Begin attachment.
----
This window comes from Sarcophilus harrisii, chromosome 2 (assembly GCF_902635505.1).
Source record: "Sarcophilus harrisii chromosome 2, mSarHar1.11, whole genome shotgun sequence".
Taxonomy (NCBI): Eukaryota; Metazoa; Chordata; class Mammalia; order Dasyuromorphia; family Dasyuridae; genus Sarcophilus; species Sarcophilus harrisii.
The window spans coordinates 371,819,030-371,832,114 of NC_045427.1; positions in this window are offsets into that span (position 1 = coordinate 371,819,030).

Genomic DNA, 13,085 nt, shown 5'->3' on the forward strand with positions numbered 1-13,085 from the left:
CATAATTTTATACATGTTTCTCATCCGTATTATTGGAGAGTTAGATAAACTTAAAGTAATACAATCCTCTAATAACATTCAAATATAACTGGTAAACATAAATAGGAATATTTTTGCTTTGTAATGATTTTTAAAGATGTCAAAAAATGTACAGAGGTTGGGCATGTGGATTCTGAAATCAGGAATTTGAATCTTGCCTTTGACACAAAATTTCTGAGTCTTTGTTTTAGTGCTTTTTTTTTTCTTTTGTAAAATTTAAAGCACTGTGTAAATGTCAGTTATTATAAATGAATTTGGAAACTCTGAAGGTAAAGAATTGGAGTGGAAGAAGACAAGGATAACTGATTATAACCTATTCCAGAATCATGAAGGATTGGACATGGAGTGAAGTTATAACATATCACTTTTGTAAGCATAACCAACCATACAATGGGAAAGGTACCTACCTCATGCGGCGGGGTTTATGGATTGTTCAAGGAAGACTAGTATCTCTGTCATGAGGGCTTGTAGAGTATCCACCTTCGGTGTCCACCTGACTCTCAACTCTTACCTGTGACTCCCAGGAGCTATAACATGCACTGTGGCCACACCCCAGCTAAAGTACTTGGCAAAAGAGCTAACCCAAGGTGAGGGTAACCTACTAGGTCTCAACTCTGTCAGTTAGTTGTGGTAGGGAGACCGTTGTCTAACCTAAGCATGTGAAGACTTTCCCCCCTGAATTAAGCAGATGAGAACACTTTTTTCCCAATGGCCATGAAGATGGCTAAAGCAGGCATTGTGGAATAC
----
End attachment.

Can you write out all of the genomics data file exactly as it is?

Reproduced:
This window comes from Sarcophilus harrisii, chromosome 2 (assembly GCF_902635505.1).
Source record: "Sarcophilus harrisii chromosome 2, mSarHar1.11, whole genome shotgun sequence".
Taxonomy (NCBI): Eukaryota; Metazoa; Chordata; class Mammalia; order Dasyuromorphia; family Dasyuridae; genus Sarcophilus; species Sarcophilus harrisii.
The window spans coordinates 371,819,030-371,832,114 of NC_045427.1; positions in this window are offsets into that span (position 1 = coordinate 371,819,030).

Genomic DNA, 13,085 nt, shown 5'->3' on the forward strand with positions numbered 1-13,085 from the left:
CATAATTTTATACATGTTTCTCATCCGTATTATTGGAGAGTTAGATAAACTTAAAGTAATACAATCCTCTAATAACATTCAAATATAACTGGTAAACATAAATAGGAATATTTTTGCTTTGTAATGATTTTTAAAGATGTCAAAAAATGTACAGAGGTTGGGCATGTGGATTCTGAAATCAGGAATTTGAATCTTGCCTTTGACACAAAATTTCTGAGTCTTTGTTTTAGTGCTTTTTTTTTTCTTTTGTAAAATTTAAAGCACTGTGTAAATGTCAGTTATTATAAATGAATTTGGAAACTCTGAAGGTAAAGAATTGGAGTGGAAGAAGACAAGGATAACTGATTATAACCTATTCCAGAATCATGAAGGATTGGACATGGAGTGAAGTTATAACATATCACTTTTGTAAGCATAACCAACCATACAATGGGAAAGGTACCTACCTCATGCGGCGGGGTTTATGGATTGTTCAAGGAAGACTAGTATCTCTGTCATGAGGGCTTGTAGAGTATCCACCTTCGGTGTCCACCTGACTCTCAACTCTTACCTGTGACTCCCAGGAGCTATAACATGCACTGTGGCCACACCCCAGCTAAAGTACTTGGCAAAAGAGCTAACCCAAGGTGAGGGTAACCTACTAGGTCTCAACTCTGTCAGTTAGTTGTGGTAGGGAGACCGTTGTCTAACCTAAGCATGTGAAGACTTTCCCCCCTGAATTAAGCAGATGAGAACACTTTTTTCCCAATGGCCATGAAGATGGCTAAAGCAGGCATTGTGGAATAC